“I have not committed what they have accused me of,” he said. “I appeal to the public not to be afraid of any threats, because we have to stand up to cast the ballot for the party they like ahead of the election.”
Kep appeared at the provincial court two days ago. Vey Phearom, Koh Kong provincial deputy prosecutor, confirmed that the court decided to delay questioning Pal Kep after he requested a lawyer to defend his case. He declined to comment further.
Kep believes that the lawsuit brought against him, by the current commune chief from the ruling Cambodian People’s Party (CPP), won’t defeat him in the coming commune elections. He said that the Candlelight Party is officially registered with the Interior Ministry, so he has the right to stand as a candidate and contest legally.
Kem Monykosal, a former doctor in Pailin province who was removed from his former post in the health department, also appeared in court on May 11. He is now a chief of the Pailing province’s working group of the Candlelight Party.
In April, he was summoned to answer questions over charges of defamation and incitement causing disturbance to social security for commenting on inactive health officials during COVID-19.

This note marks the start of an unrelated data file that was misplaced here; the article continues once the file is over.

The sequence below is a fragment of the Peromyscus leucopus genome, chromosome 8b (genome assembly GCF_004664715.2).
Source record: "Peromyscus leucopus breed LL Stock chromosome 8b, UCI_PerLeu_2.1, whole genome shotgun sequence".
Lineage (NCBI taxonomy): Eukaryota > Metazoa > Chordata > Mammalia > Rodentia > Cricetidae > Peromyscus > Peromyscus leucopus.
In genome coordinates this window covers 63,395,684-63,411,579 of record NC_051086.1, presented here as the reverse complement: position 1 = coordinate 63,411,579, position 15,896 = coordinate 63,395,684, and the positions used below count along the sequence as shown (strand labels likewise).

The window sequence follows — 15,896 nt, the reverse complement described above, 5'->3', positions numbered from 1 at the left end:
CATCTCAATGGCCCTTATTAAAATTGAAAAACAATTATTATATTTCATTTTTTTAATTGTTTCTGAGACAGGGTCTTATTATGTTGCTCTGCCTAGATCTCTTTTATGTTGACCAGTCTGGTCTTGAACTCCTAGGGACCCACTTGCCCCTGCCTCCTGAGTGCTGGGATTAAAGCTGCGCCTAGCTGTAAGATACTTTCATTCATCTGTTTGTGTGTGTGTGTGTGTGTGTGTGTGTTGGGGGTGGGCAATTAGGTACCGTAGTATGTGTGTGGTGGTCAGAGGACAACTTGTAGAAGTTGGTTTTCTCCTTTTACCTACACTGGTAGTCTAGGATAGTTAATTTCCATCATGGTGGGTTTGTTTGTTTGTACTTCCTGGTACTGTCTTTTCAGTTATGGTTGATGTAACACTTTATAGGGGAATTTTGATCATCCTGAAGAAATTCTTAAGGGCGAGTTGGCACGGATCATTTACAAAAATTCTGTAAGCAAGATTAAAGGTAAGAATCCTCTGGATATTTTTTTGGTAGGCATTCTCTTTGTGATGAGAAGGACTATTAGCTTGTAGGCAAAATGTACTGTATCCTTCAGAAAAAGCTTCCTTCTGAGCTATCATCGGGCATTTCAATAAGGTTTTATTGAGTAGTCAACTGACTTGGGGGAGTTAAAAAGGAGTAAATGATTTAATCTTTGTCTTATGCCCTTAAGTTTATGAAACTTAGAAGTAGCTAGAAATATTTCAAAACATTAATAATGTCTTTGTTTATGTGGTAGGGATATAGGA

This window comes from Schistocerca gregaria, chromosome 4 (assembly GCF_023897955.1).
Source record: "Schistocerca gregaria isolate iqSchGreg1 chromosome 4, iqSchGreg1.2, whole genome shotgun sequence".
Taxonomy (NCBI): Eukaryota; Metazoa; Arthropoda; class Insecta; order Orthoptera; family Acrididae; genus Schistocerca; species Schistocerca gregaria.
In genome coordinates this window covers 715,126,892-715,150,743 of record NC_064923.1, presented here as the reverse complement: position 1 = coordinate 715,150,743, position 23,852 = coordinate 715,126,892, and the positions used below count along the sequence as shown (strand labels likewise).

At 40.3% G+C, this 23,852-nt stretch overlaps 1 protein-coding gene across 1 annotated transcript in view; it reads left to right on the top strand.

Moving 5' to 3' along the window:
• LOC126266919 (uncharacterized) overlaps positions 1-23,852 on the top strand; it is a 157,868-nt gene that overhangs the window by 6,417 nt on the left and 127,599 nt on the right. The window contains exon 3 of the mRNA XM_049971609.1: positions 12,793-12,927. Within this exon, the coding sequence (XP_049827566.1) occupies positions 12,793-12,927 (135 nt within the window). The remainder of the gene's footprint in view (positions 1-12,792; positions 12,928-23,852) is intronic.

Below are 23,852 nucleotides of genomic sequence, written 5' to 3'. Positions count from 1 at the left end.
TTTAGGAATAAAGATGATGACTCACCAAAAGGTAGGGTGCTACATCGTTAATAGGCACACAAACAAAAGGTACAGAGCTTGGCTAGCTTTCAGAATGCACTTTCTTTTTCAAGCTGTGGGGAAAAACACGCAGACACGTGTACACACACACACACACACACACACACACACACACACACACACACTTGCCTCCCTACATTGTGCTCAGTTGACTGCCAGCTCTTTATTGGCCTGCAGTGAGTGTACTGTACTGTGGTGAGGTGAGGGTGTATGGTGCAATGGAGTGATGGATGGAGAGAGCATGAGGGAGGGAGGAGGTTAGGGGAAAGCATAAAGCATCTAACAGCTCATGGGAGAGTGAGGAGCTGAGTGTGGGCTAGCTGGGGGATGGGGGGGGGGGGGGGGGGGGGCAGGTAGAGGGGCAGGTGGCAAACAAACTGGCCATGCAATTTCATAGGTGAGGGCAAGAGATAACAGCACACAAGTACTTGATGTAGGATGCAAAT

Monykosal said that he submitted a letter to postpone his questioning as his lawyer has not yet been able to study the details of the case. He said the court has agreed to his request and will summon him again at a later date.
Chea Sa, the deputy prosecutor in Pailin province, said that Monykosal would be summoned three times, after which, if Monykosal doesn’t show up, the court will continue with court procedure by issuing an arrest warrant.
“The summons was just psychological pressure, and restricts my political activity,” Monykosal said. “The actions that they have taken are to mistreat me. If they defeat me, other people [activists] will be afraid and they will not dare to act like me.”